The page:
3 Ways to Recover Data From a Mac That Won’t Boot – MUO – MakeUseOf

Did your Mac stop booting up all of a sudden? Don’t panic, there are several ways you can still recover your data.
When a Mac fails to boot and you haven’t backed up your important data, the situation could be disastrous. Perhaps you have irreplaceable photos, a half-written manuscript, or some other valuable data trapped in your misbehaving Mac.
If your Mac won’t power on at all, retrieving data can be very difficult. However, if your Mac powers on but simply won’t boot to the Desktop, the various methods below can help you recover your critical files.
When a Mac won’t power on at all, the data-recovery methods we’ll get into below won’t work. If you do need to retrieve information from a device with no power, consider removing the internal drive and placing it in an external enclosure. External hard disk enclosures allow you to connect internal drives to another computer, usually through USB or similar connection type.
Removing your Mac’s hard drive requires some tools and technical expertise, so this solution is only suitable for those who know what they’re doing. Alternatively, a good computer repair technician may be able to provide data recovery services, at a price.
However, if your Mac powers on but doesn’t boot up all the way, you should be able to use one of the methods below to recover your data for free, provided you’ve got a spare Mac or external drive to hand.
Using Apple’s Share Disk—or Target Disk Mode for Intel Macs—is the simplest method for recovering data from a device that won’t boot. The feature allows you to connect two Macs with a cable and treat one like an external hard drive that you can access and copy files from.
To use Share Disk, you’ll need two Macs and an appropriate cable. If the Mac that won’t boot is an Apple Silicon device, you’ll need to use Share Disk along with a USB, USB-C, or Thunderbolt cable. And if the Mac is an Intel device, you’ll need to use Target Disk Mode and any of the previously mentioned cables. However, if either device is running macOS Big Sur or later, only a Thunderbolt connection will work with Target Disk Mode.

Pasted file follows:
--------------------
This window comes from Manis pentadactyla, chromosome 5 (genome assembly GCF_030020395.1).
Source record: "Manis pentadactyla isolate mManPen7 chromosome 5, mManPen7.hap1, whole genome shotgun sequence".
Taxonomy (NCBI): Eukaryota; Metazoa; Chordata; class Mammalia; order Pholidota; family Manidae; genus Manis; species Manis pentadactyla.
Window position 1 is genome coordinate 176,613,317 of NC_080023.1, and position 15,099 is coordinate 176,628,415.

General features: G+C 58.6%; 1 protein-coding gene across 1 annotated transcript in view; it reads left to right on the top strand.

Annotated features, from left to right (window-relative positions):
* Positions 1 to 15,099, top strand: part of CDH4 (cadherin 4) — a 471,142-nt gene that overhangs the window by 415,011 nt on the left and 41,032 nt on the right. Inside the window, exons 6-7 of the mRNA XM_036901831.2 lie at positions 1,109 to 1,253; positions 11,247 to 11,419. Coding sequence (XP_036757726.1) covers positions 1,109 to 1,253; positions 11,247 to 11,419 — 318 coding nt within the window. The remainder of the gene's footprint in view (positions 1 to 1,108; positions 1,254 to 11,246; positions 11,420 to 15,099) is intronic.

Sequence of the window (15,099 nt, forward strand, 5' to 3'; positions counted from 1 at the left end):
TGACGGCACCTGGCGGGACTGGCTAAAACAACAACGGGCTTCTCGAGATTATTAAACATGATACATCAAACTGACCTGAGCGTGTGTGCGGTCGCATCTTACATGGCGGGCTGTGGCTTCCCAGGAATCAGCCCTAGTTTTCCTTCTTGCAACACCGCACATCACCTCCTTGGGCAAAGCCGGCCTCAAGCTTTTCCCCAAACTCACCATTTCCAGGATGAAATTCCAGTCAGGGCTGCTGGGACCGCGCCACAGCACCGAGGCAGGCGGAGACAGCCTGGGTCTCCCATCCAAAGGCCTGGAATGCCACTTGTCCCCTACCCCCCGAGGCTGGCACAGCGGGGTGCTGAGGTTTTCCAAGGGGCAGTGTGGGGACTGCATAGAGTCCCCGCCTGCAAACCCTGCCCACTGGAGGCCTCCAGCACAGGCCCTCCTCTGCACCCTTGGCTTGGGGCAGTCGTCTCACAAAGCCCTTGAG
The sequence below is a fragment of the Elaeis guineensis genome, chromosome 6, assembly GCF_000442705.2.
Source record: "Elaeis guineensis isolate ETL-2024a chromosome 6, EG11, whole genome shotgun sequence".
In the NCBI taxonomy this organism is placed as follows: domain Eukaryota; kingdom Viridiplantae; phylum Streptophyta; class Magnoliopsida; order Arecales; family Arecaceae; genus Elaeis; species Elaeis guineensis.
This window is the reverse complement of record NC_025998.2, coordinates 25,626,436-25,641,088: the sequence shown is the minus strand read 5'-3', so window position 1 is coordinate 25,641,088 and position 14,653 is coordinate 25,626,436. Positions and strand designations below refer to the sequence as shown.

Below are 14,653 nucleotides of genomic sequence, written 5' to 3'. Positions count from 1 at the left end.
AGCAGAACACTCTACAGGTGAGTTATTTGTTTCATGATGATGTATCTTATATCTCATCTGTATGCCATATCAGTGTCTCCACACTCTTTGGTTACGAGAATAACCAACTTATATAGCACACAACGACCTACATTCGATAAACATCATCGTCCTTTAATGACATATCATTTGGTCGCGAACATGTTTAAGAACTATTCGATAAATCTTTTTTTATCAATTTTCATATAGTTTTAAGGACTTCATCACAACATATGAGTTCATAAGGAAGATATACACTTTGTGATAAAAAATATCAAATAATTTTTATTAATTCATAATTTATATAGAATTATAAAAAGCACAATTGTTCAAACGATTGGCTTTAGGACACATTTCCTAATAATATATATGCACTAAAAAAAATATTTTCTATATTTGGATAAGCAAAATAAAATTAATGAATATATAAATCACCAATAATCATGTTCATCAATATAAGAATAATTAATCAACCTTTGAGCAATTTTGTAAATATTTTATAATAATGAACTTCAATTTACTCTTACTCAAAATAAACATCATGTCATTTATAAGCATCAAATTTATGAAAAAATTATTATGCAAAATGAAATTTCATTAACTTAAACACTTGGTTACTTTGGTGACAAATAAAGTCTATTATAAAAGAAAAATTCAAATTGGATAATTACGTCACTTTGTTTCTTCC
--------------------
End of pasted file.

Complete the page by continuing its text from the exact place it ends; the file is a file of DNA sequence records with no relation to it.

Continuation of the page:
Here’s how to enable Share Disk on a Mac that won’t boot:
You’ll need to boot the other Mac up as normal and access the shared drive as a network volume from Finder.
Network should appear in your Finder sidebar. Once you locate the other Mac, double-click it, select Connect As, choose Guest when prompted, and click Connect. If all goes well, you should be able to copy any files across from the shared drive.
Here’s how to enable Target Disk Mode on a Mac that won’t boot:
You can access the shared drive on the other Mac from the desktop or Finder sidebar, depending on how you’ve set your Finder preferences. Dragging and dropping or copying and pasting will work to transfer any important items to the working Mac.
If you’re comfortable with Terminal, you can use commands in macOS Recovery mode to copy files across to an external hard drive. All you’ll need is a correctly formatted external disk connected to your Mac.
Here’s how to use Terminal to copy files from a Mac that won’t boot:
Using Terminal isn’t the prettiest way to recovery data, but it certainly is effective once you familiarize yourself with the appropriate commands.
If Terminal is a little daunting and you don’t have access to another Mac, you can install the macOS onto an external hard drive, boot it up, and copy files across. The process can be time consuming, because you’ll need to wait for macOS to download and install, but it is an effective data-recovery option.
Here’s how to install macOS on an external hard drive from macOS Recovery:
Related: How to Make Your Mac Boot From a USB Drive
Once the installation completes, you can complete the setup and copy files from your Mac to your new external OS. If the internal drive doesn’t appear automatically in Finder, you may need to mount and unlock it using Disk Utility.
The best way to avoid data loss from a Mac not booting is to always back up. Several backup methods exist for macOS, so you can choose the flavor that best suits your needs. Options include:
Whatever method you select, you should ensure that backups are consistent, complete, and easy to access when you need them.
A misbehaving Mac that refuses to boot doesn’t automatically result in data loss. With the right method, you can usually recover most information before you reformat or repair your device to get it functioning again.
However, performing regular backups is the best way to avoid ever losing important items. If you don’t currently back up your data, now’s a good time to start.
There are lots of Mac backup options out there, and many of them have features that Apple’s default backup app just can’t compete with.
Matt is an Australian freelance writer with a degree in creative and critical writing. Prior to commencing his studies, he worked in tech support and gained valuable insights into technology and its users. His true passion is telling stories, and he hopes to one day write a novel worthy of publication.
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